Scheduled Learning And Teaching ActivitiesDrop-in/surgery91:009:00Online Q&A sessions to support lectures, seminars and assessments.
Guided Independent StudyIndependent study981:0098:00N/A
Total200:00
Teaching Rationale And Relationship

Lectures impart core knowledge and an outline of knowledge that students are expected to acquire; they stimulate the development of note-taking skills, and introduce students to the key arguments with which they are expected to engage through reading, discussion, and assessment.

Seminars encourage independent study and promote improvements in oral communication, problem-solving skills and adaptability. They allow students to develop and test their own ideas within the framework of understanding offered by the lectures.

Assessment Methods

Please note that module leaders are reviewing the module teaching and assessment methods for Semester 2 modules, in light of the Covid-19 restrictions. There may also be a few further changes to Semester 1 modules. Final information will be available by the end of August 2020 in for Semester 1 modules and the end of October 2020 for Semester 2 modules.

The format of resits will be determined by the Board of Examiners

Other Assessment
Description Semester When Set Percentage Comment
Essay1M402,000 words (including footnotes but excluding bibliography)
Essay1A602,000 words (including footnotes but excluding bibliography)
Assessment Rationale And Relationship

Submitted work tests intended knowledge and skills outcomes, develops key skills in research, reading and writing.

Essays test the ability to analyse a problem in detail, work unaided, construct an argument based on reasoning and evidence, use references accurately, and write clearly and concisely. The ability to compare and contrast related primary and secondary sources on a common subject is key.

The form of the resit is no different from the above, i.e. no marks are carried over from the sit to the resit. Students are not allowed to submit for the resit any work that they have previously submitted.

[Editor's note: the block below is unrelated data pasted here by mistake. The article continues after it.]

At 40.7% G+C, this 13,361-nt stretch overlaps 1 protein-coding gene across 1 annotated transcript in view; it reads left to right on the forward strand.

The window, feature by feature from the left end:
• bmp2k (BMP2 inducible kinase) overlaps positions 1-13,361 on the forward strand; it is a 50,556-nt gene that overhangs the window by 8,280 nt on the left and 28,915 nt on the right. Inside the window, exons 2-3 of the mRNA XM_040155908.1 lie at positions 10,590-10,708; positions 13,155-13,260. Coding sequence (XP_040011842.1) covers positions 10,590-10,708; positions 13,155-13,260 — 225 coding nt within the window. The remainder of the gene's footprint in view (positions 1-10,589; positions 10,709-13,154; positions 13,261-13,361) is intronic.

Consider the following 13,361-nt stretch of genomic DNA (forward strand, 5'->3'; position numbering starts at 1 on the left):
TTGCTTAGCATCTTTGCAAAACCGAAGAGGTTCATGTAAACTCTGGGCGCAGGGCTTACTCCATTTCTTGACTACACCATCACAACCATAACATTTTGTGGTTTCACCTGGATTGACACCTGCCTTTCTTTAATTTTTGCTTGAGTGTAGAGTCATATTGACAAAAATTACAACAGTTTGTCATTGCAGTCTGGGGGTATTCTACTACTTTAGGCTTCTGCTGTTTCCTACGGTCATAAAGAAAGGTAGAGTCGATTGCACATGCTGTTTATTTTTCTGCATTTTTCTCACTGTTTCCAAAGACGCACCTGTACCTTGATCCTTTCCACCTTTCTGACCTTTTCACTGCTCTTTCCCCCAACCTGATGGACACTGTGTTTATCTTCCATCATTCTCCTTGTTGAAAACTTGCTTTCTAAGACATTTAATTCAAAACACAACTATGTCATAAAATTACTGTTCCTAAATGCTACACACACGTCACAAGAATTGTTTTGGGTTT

All Erasmus students at Newcastle University are expected to do the same assessment as students registered for a degree.

Study-abroad, non-Erasmus exchange and Loyola students spending semester 1 only are required to finish their assessment while in Newcastle. This will take the form of an alternative assessment, as outlined in the formats below:

Modules assessed by Coursework and Exam:
The normal alternative form of assessment for all semester 1 non-EU study abroad students will be one essay in addition to the other coursework assessment (the length of the essay should be adjusted in order to comply with the assessment tariff); to be submitted no later than 12pm Friday of week 12. The essays should be set so as to assure coverage of the course content to date.

Modules assessed by Exam only:
The normal alternative form of assessment for all semester 1 non-EU study abroad students will be two 2,000 word written exercises; to be submitted no later than 12pm Friday of week 12. The essays should be set so as to assure coverage of the course content to date.

Modules assessed by Coursework only:
All semester 1 non-EU study abroad students will be expected to complete the standard assessment for the module; to be submitted no later than 12pm Friday of week 12. The essays should be set so as to assure coverage of the course content to date.

Study-abroad, non-Erasmus exchange and Loyola students spending the whole academic year or semester 2 are required to complete the standard assessment as set out in the MOF under all circumstances.

Reading Lists

Timetable